What is Macro Risk?

Macro risk is a type of political risk that can impact all businesses operating within a nation. Macro risk can be political in nature or it can be caused by macroeconomic factors or events outside of the country's ruling government's control. Common examples of macro risk include changes in monetary policy, shifts in the regulatory or tax regime, and political or civil unrest.

Understanding Macro Risk

Macro risk affect all asset classes that are exposed to a particular country or region. For example, imagine a country that has elected a government with a platform that is against foreign influence and interference. Any company that engages in foreign direct investment or has operations within the country would be facing tremendous macro risk because the government has the potential to expropriate any and all foreign operations, regardless of industry. There are many organizations that provide reports and information on the degree of macro risk that a country may possess. Furthermore, companies have the opportunity to purchase political risk insurance from a variety of organizations to mitigate potential losses.

Macro Risk and the Impact on the Market

Macro risk is both a short- and long-term concern for financial planners, securities traders and investors. Some of the macroeconomic factors that can influence macro risk include unemployment rates, interest rates, exchange rates and even commodity prices. Some macro risks will have more of an impact on a particular sector than it has on others. Changes in environmental regulations, for example, tend to impact the mining and energy industries more than other industries, but pain in these industries can then ripple through an economy if mining and energy are significant sources of investment and jobs.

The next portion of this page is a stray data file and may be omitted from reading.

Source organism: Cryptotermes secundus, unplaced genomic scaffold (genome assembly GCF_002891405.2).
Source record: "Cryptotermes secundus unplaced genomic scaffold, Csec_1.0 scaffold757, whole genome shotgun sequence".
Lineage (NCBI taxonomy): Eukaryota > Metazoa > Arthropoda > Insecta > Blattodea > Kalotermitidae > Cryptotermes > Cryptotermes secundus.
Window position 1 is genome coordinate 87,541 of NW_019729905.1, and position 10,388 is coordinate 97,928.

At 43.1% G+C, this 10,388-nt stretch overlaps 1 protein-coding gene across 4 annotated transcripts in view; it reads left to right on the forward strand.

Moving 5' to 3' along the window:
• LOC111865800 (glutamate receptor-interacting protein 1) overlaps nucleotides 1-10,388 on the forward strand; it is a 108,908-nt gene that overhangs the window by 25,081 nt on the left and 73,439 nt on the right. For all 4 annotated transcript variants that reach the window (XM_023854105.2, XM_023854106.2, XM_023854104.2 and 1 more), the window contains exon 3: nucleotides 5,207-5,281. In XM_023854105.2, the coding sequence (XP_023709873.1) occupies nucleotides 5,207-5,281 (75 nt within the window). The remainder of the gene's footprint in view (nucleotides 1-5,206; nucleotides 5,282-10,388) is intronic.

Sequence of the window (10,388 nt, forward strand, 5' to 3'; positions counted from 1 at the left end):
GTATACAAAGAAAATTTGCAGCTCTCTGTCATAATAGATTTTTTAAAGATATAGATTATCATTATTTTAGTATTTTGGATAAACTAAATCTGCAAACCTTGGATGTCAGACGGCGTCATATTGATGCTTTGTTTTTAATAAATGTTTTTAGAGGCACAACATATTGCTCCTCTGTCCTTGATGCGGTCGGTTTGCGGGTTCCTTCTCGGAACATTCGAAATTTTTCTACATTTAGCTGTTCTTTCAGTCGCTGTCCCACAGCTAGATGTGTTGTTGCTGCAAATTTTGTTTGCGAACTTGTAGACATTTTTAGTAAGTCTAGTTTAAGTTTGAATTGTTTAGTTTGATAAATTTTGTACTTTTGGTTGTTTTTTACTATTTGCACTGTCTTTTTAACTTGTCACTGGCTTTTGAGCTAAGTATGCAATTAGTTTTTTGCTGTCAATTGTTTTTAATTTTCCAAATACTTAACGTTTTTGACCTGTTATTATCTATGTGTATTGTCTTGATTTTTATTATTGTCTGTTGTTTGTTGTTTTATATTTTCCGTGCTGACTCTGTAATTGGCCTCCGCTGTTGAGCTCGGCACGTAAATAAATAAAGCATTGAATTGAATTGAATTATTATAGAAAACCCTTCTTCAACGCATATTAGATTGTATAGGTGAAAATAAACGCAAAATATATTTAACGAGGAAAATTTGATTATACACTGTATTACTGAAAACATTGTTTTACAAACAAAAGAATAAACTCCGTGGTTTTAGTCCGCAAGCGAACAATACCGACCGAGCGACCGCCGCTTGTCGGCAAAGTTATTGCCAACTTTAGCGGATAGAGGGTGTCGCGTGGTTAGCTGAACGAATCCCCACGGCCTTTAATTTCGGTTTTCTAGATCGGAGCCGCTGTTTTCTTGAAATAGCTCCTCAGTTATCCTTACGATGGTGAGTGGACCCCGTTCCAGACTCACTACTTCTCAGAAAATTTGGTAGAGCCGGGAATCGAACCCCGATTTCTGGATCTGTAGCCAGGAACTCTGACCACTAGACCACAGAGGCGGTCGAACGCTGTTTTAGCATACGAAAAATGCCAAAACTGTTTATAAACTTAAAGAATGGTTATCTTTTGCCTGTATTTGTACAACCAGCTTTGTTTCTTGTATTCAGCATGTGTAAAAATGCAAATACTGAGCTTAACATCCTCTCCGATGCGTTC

Macro risk is an important factor for stock traders and institutions to consider in their financial and risk models. Most macro risks are addressed in valuation models like the arbitrage pricing theory and the modern portfolio theory families of models. Valuation models and closely related fundamental analysis models also consider macro risk as a factor. Understanding how macro risk influences the intrinsic value of a particular investment is important because when the factors change values, errors can be introduced in the corresponding intrinsic value forecasts.

Macro Risk and International Investment Flows

Investors also look at macro risk to gauge the political stability and the general growth opportunities in other countries. There are several types of annual international rankings of countries that provide insight into their relative political and social stability and how that correlates with potential economic growth. Investors can take action either by investing directly into a country or by investing into regionally oriented funds. With some emerging markets, the growth story can be compelling even if the macro risks are significant. If an investor is diversified over enough markets, the macro risks of any particular one becomes more manageable from a portfolio perspective.